There is no hard and fast rule to follow here. The number of options you grant to any individual can vary. But keep in mind that options are, at least in part, a form of compensation. So for example, if you are paying certain employees below market (i.e. less than what they would be paid if they were working at another company), you may want to grant some options to them to make up the difference. But keep in mind that just because the company is worth $X today, it may be worth more or less tomorrow. So by its nature, granting options to someone involves some level of risk sharing.

If you’re looking for a simple rule of thumb, employees typically have anywhere from 0.1% to 1% of a company’s equity. It all depends on their role and contributions to helping make the company grow.

Exercise Price

If you retain anything, it should be the following – talk to your tax advisor before you go about setting the exercise price. Canadian tax and corporate laws can be strange beasts, and the exercise price of options is one of the most common problems that comes up.

The general rule is that options have to have an exercise price per option equal to the fair market value of the underlying share. But there can be exceptions, under certain circumstances. If you grant options with an exercise price below fair market value and you don’t meet the requirements to fall under the exceptions, you may have just caused a potentially massive tax liability for the employee who received the options. Be careful. Call your tax advisor.

And no, the price per share used in your last round of financing does not necessarily equal the fair market value at the time of grant today. So don’t think you can always rely on a valuation from 12-18 months ago for the today’s fair market value.


Now that you’ve got an eligible participant in your plan, you know how many options you plan to grant and you know the exercise price, you need to put some paper around this. Chances are that your option plan has a form of grant agreement or certificate attached to it as an exhibit. Use that!

There may be some additional fields to complete, like a vesting schedule for example. Option plans may provide for a default vesting schedule, while others may not. So keep an eye out for that.

And you’ll also want to put together a board resolution to go with the options grant. Investors love to see good record-keeping practices. Make sure there’s a paper trail showing that the board has approve the grant of the options and its terms.

What is an option pool?

What is an option pool, you ask? Yet another excellent question! (If you’re wondering what an option is, click here.) In this post, we’ll look at what an option pool is and how many options you should be allocating to the pool.

In search of a definition

Sometimes before you can define a term, it’s important to define what it is not. For example:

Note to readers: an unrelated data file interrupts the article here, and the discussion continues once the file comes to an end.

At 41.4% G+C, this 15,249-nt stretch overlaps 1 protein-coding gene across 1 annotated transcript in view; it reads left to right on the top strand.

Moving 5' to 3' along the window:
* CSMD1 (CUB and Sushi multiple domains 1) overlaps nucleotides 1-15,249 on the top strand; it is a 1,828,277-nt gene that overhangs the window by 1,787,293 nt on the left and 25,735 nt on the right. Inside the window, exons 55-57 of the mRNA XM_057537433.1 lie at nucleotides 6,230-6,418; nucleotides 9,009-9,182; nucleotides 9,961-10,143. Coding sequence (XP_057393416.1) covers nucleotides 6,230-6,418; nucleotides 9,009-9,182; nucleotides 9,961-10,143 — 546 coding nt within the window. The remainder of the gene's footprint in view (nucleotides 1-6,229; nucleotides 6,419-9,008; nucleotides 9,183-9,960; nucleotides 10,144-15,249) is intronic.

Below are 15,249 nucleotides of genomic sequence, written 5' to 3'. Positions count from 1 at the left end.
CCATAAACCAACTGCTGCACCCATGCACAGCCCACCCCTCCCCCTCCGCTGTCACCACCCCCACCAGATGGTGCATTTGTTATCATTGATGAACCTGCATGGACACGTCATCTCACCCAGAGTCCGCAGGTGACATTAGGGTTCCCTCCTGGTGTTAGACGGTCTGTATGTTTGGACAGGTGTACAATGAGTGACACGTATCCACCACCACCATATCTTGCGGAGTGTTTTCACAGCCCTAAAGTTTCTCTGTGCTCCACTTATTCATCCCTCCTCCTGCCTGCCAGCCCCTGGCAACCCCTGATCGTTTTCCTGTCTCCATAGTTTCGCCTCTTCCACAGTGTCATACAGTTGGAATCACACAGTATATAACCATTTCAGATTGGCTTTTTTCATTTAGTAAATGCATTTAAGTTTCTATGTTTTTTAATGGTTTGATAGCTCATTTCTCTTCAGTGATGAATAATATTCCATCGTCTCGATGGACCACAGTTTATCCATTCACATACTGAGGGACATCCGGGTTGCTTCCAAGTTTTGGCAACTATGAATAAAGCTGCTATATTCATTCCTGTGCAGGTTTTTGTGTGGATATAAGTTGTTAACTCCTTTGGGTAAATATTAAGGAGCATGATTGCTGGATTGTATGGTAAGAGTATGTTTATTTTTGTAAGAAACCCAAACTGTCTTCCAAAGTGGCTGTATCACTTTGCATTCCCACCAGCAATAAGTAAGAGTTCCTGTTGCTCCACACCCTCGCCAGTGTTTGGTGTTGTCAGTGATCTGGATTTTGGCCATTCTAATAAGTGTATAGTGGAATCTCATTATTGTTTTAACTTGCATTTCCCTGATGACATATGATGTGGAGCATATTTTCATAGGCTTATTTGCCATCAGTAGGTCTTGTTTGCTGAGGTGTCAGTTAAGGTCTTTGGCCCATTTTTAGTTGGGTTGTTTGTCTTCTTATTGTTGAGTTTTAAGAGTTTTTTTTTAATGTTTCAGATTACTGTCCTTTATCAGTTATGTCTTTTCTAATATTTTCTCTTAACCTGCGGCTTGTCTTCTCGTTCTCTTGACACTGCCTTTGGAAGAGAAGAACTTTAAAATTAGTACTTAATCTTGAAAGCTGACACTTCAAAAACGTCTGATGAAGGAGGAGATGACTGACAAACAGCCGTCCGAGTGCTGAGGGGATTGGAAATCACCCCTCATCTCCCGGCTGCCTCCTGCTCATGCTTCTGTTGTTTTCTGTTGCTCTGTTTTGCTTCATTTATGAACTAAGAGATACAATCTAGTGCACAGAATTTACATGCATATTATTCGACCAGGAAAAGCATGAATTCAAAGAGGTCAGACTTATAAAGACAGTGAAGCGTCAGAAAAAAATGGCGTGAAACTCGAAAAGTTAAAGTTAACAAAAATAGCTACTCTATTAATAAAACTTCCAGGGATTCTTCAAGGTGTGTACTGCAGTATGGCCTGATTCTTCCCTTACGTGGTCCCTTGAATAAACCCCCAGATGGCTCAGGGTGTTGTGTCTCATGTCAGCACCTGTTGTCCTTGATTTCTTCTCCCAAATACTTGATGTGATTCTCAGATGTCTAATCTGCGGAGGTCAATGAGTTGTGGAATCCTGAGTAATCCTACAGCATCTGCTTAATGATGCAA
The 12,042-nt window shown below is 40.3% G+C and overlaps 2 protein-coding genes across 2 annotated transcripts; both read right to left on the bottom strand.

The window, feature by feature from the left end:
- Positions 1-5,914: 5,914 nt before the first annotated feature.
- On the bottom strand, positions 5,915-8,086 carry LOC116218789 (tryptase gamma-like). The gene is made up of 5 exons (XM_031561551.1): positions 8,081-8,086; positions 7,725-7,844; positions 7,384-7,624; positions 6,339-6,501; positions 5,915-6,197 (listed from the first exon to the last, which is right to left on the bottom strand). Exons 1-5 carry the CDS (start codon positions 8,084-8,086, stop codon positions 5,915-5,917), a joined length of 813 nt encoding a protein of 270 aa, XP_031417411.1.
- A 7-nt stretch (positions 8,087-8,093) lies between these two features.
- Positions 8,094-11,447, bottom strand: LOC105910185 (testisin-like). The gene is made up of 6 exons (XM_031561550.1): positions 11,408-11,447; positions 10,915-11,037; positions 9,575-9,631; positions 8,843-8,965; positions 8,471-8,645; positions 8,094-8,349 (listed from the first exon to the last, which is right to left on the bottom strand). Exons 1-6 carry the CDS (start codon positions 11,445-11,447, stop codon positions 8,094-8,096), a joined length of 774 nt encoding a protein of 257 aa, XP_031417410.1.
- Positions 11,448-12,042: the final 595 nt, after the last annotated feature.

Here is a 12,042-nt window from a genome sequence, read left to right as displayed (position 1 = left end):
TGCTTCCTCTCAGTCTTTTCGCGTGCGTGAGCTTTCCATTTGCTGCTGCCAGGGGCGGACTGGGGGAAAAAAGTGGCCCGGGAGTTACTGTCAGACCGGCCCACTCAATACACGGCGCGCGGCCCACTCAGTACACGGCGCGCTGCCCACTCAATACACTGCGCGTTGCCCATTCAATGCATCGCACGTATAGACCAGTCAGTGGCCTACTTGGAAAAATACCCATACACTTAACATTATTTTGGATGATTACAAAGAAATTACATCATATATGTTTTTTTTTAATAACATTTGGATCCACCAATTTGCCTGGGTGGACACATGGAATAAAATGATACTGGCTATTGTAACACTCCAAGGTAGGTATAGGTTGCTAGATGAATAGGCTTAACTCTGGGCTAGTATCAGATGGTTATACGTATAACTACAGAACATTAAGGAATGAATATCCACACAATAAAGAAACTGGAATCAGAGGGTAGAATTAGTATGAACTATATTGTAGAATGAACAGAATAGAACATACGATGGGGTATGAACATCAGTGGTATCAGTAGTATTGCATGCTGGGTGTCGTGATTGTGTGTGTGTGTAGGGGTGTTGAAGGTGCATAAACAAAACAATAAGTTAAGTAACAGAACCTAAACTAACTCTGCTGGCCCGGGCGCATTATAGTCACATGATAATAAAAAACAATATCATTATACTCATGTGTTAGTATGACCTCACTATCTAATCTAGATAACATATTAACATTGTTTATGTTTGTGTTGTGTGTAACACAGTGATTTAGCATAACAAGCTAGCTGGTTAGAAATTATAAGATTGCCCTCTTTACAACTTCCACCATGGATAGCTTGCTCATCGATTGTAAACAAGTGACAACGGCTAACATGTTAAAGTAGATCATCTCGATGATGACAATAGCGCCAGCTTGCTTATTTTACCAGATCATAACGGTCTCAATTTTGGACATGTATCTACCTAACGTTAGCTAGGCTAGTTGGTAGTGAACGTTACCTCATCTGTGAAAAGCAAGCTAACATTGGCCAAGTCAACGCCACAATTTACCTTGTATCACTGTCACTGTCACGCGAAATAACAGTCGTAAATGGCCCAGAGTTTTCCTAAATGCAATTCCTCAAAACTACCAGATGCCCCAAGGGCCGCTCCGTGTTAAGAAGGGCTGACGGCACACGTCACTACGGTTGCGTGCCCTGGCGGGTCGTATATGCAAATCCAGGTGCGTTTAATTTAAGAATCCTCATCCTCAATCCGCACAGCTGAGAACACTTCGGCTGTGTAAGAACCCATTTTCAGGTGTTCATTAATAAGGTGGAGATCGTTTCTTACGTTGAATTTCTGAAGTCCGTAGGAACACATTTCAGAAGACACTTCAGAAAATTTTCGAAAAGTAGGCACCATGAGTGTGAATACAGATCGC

• An option pool is a not a “person”, so you can’t issue or transfer options to the pool. (But it’s a common misconception.)
  • An option pool does not have any rights or obligations. But companies and option holders do!
  • An option pool is not a synonym for an option plan. (That’s the document which determines the size option pool, participant eligibility requirements, terms and conditions of grants and exercise, etc.

But on its most basic sense, an option pool is a term used to describe the number of options a company can issue pursuant to its option plan. It is composed of allocated and unallocated options, which can also be referred to as issued and unissued options, or granted and not granted options.

How many options go into an option pool?

There is no rule on how many options should go into an option pool. But when going about this, it is however important to keep some fundamental principle in mind, namely: the law of supply and demand, and market practice.


Supply will in part be dictated by how much dilution your shareholders are willing to suffer. Why are they being diluted? Well, options are usually exercised into common shares on a 1:1 basis, so each option you grant could one day be replaced by a new share. And if the company is sold, that means there’s less “pie” to share among the existing shareholders.

To think of it another way, let’s say you own 250,000 shares out of 1,000,000 shares issued. You therefore have 25% of the overall equity. Then the company adopts an option plan and reserves 111,111 options for allocation to eligible participants in the plan in its option pool. Assuming the options are exercisable on a 1:1 basis, that means you now have 250,000 out of 1,111,111 total securities. That’s 22.5% of the total equity, representing a dilutive impact of 2.5% on your equity stake in the company.